Ever since Donald Trump managed to get 74 million votes last November, congressional Republicans have been obsessed with recreating that type of inflated turnout in subsequent election cycles despite the fact that Joe Biden beat Trump by 7 million votes. In fact, finding a way to lock in all those Trump voters has become somewhat of a white whale for the GOP.
As never-Trump Republican and The Bulwark founder Sarah Longwell told Markos and me on The Brief, Republicans are absolutely transfixed by that level of GOP turnout. "It’s 74 million—they always say 75 million, but the reason they keep saying it over like it’s a mantra is they can’t believe that many people turned out for them," she explained.
But Republicans now face a vexing problem: How can they possibly recreate 2020 turnout levels when Trump—the guy who lured a new slice of blue-collar voters into the party—is increasingly disengaged, and the corporatists running the party have no idea how to connect with his voters? That disconnect seems to have rendered congressional Republicans politically impotent in the past couple months—unsure about exactly what they stand for, who their constituency is, and how to reach that constituency. That disorientation, for instance, resulted in a dazzling failure by party leaders to mount any response whatsoever to Joe Biden's first major victory as president—passage of the $1.9 trillion American Rescue Plan. Sure, every GOP lawmaker voted “no” on the bill, but they were neither able to settle on one line of attack against the package nor translate that uniformed opposition into any meaningful gains with voters. In fact, if anything, Biden's massive rescue plan only grew in popularity the longer it was litigated in Congress—an almost unheard of phenomenon by legislative standards.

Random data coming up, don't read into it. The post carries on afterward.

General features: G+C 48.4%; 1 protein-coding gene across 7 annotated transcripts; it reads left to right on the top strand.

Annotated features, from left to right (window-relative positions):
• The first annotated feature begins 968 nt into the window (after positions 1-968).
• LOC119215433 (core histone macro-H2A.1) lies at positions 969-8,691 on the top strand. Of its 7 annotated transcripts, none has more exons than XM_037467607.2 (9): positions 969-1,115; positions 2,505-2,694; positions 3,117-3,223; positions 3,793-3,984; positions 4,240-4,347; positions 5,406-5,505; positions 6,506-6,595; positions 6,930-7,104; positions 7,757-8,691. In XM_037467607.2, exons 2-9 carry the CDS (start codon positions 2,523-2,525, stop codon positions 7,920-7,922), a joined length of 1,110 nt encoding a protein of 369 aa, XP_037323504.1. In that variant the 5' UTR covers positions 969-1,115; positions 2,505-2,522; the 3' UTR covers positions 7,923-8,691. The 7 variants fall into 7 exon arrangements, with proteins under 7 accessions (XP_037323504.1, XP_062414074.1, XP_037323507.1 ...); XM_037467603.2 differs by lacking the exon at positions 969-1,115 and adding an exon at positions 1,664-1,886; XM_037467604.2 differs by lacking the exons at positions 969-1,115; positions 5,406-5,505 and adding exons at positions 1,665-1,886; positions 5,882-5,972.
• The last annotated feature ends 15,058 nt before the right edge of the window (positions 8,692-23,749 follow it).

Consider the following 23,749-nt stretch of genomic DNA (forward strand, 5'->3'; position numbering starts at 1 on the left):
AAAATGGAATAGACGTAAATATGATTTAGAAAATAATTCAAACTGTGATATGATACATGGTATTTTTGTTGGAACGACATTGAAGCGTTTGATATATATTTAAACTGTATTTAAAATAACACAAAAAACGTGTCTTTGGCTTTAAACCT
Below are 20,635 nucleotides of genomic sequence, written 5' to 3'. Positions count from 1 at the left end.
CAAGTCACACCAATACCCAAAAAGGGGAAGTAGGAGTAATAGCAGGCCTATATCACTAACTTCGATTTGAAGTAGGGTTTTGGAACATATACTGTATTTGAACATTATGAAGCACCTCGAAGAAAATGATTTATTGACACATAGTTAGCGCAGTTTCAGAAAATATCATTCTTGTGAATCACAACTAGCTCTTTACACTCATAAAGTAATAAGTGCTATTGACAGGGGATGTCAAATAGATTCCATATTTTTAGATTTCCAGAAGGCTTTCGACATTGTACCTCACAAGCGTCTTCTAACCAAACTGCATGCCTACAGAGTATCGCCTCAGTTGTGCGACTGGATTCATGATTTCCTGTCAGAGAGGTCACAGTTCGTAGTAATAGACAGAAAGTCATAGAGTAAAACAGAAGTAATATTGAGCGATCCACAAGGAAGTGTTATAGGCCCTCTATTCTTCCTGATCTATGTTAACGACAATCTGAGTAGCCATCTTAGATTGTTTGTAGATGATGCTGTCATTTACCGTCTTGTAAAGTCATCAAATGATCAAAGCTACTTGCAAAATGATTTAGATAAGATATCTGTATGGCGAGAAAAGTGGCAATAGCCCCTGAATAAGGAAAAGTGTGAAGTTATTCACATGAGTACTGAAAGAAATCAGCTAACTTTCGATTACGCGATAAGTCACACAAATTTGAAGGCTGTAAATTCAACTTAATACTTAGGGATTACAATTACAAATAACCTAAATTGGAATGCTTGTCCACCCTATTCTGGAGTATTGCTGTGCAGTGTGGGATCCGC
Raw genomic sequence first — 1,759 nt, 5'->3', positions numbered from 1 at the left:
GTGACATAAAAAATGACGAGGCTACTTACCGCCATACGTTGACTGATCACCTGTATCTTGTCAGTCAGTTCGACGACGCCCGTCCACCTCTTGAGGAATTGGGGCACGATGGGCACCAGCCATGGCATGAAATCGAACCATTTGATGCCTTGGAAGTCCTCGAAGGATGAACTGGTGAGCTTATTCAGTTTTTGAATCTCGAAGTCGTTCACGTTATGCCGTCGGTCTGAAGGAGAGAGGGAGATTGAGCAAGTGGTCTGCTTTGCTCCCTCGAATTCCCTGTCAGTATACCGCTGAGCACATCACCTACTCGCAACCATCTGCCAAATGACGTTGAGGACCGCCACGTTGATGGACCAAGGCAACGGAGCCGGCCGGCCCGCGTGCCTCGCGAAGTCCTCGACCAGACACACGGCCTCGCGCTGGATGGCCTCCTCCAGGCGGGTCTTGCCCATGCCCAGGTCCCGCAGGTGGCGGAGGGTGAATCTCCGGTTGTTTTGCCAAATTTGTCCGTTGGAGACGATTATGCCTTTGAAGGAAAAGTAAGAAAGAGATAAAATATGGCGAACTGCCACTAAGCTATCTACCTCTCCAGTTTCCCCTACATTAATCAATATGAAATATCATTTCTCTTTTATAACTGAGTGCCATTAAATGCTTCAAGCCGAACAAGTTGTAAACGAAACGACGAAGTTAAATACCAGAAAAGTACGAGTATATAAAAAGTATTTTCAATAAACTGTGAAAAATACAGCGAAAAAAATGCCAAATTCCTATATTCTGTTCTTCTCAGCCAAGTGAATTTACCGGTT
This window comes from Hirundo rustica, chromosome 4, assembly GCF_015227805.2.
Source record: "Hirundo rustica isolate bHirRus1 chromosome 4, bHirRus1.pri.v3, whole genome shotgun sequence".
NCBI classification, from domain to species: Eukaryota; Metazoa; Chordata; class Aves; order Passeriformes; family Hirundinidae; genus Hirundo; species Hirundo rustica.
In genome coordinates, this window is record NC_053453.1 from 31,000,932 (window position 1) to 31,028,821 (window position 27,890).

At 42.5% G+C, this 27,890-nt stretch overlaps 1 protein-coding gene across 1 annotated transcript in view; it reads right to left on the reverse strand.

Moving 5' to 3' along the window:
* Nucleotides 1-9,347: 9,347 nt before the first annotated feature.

While it's hard to quantify just how adrift congressional Republicans are right now, examining the trend lines in Civiqs polling sheds some light on the topic.
As I noted in my column this weekend, ever since Joe Biden took office, the Republican Party's unfavorability rating has been registering at close to all-time highs compared to the past handful of years. Just after Biden's inauguration, the GOP’s unpopularity peaked at 65% unfavorable and now rests at 62% unfavorable, with just 25% of Americans holding a favorable view of the party. By comparison, the Democratic Party is underwater by just 6 points nationally, with 50% viewing it unfavorably to 44% who hold a favorable view.
But what really sets the GOP apart is its lack of popularity among its own voters. While 88% of Democratic voters view their own party favorably, just 63% of Republicans hold a favorable view of the GOP while 19% view it unfavorably. The party's favorability rating among Republicans plunged some 20 points following Election Day last November, when its favorables stood at about 83% among GOP voters. To some extent that fall from grace is a natural byproduct of losing a big election. The party also saw its favorabilities plummet following the midterm elections, when Democrats flipped a historic 41 House seats to regain control of the lower chamber.